Football is dead and so are civil jury trials in the federal courts

I love football.  Living in Nebraska, how could I not.  I played the sport and so did my son.*  But, John Klass, in a beautifully written piece for the Chicago Tribune, tells us that football is as “dead as the Marlboro Man.”    Although I don’t like it, Klass is almost certainly correct.   The sport is being killed by soccer moms who sensibly prefer not have their male children undertake the significant risk of traumatic brain injury.

The death of football got me thinking about civil jury trials in the federal courts.  It used to be that we thought of civil jury trials, particularly in the federal courts, in iconic terms.  The absolute best lawyers asking citizen jurors to resolve significant disputes about important things.  No more.  You can check the statistics, but a civil jury trial in federal court is now a rare phenomena.  See WSJ Blogs, Why Have Federal Civil Jury Trials Basically Disappeared (September 21, 2010).

Why is this so?  Well, blame the soccer moms.   Thoughtful adults realize, correctly, that civil jury trials stink when it comes to resolving disputes in an efficient manner.  In the federal courts that is particularly true.  Among other things, our system encourages the expenditure of huge sums of money preparing a case for trial.  So, just as no soccer mom will allow her kid to strap on a helmet, no sensible person will throw away huge sums money for the opportunity to wager their fortunes before a federal jury when there are demonstrably better ways of resolving disputes.  Arbitration, mediation and rent-a-judge programs are much less costly and far more predictable.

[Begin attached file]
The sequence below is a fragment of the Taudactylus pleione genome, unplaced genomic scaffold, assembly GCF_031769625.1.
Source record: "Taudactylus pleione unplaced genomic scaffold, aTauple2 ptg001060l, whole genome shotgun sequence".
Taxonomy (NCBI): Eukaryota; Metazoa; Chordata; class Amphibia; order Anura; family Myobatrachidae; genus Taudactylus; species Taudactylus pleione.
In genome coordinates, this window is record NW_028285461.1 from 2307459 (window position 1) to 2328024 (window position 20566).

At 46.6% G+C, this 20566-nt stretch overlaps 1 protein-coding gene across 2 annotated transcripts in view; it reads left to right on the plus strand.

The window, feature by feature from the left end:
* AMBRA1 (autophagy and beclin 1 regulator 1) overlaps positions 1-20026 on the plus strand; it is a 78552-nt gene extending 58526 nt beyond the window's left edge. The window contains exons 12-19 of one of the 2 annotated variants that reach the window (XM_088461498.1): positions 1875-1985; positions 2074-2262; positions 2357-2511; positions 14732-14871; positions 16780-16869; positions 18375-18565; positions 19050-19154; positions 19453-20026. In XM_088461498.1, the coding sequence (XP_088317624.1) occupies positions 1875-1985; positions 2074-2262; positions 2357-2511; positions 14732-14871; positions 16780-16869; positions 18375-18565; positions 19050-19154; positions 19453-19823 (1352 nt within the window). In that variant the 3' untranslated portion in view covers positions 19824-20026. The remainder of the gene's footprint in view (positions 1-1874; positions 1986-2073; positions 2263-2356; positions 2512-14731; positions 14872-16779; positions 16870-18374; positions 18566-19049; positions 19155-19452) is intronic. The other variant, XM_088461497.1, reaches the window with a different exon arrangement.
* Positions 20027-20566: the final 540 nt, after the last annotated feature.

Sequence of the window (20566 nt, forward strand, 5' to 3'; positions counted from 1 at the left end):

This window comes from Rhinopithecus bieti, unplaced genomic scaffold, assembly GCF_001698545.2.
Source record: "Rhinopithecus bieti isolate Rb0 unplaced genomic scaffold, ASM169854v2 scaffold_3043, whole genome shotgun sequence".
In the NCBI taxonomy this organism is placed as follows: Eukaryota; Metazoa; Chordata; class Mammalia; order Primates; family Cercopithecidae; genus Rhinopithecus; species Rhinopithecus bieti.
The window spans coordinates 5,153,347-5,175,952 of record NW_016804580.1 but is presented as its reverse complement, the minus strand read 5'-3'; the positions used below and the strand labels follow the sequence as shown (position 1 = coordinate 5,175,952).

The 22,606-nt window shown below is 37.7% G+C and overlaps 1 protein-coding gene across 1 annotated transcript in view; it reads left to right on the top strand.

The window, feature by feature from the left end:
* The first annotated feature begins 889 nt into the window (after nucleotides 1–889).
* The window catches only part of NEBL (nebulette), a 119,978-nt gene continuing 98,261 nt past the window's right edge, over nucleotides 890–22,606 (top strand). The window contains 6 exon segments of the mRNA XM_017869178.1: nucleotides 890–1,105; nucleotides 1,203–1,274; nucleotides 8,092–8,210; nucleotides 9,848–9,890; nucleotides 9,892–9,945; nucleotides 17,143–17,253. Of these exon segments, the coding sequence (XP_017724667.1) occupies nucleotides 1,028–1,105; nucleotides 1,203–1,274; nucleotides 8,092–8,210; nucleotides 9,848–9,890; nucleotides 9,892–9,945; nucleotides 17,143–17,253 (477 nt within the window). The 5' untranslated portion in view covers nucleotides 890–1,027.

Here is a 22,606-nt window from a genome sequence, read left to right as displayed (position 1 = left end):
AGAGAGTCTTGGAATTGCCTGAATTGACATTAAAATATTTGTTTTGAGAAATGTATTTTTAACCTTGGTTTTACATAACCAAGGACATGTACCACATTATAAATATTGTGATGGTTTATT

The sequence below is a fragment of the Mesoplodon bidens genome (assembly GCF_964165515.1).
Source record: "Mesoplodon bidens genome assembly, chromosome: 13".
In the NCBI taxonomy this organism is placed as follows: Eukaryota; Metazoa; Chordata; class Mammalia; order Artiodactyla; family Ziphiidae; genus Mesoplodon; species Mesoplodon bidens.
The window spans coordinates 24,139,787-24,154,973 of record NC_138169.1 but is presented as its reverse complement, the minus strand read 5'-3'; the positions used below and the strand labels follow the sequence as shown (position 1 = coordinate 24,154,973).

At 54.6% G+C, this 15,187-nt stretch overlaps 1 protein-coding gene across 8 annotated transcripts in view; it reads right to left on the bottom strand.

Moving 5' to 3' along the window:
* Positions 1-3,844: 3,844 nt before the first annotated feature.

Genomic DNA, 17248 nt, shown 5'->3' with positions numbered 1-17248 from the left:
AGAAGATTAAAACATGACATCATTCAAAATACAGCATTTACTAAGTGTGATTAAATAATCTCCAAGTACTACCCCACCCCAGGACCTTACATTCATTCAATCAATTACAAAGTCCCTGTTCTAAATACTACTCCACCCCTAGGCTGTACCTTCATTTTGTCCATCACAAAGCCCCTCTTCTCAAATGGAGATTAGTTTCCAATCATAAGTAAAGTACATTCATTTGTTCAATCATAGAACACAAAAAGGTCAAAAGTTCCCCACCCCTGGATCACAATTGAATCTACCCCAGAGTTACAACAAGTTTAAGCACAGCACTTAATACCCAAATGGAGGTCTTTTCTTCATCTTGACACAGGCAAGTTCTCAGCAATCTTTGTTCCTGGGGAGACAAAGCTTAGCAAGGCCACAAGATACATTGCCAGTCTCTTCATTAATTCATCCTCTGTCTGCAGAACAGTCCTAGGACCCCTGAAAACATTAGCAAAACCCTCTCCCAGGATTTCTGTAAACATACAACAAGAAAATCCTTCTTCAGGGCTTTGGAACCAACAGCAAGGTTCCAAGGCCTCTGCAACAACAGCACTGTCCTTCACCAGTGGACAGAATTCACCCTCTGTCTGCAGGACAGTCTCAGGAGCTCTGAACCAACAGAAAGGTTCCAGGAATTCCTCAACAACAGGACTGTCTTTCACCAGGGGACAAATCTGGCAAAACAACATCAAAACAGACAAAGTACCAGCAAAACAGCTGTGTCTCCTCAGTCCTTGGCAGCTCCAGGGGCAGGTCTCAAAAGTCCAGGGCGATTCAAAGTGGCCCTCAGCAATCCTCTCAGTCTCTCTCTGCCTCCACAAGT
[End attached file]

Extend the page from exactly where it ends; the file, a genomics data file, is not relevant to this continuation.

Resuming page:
While I lament the coming death of football, I am much less concerned with the death of civil jury trials in the federal courts.  Frankly, I was never much of a fan anyway.  In any event, the culture has shifted against civil jury trials (and the lawyers who try them) and there is nothing we can do about it.   While criminal jury trials will persist, the next generation of federal trials judges will look back at civil jury trials as a quaint but unbelievably expensive and inefficient anachronism.

That’s life in the Big Ten.


*Boyo’s high school team won the large-class state championship in Memorial Stadium (where the Huskers play).  Seeing his image on the big screen has been one of the highlights of my life.  Unfortunately, I think the kid got too many dings to the head.  He moved to Australia, got his PhD and became an academic.

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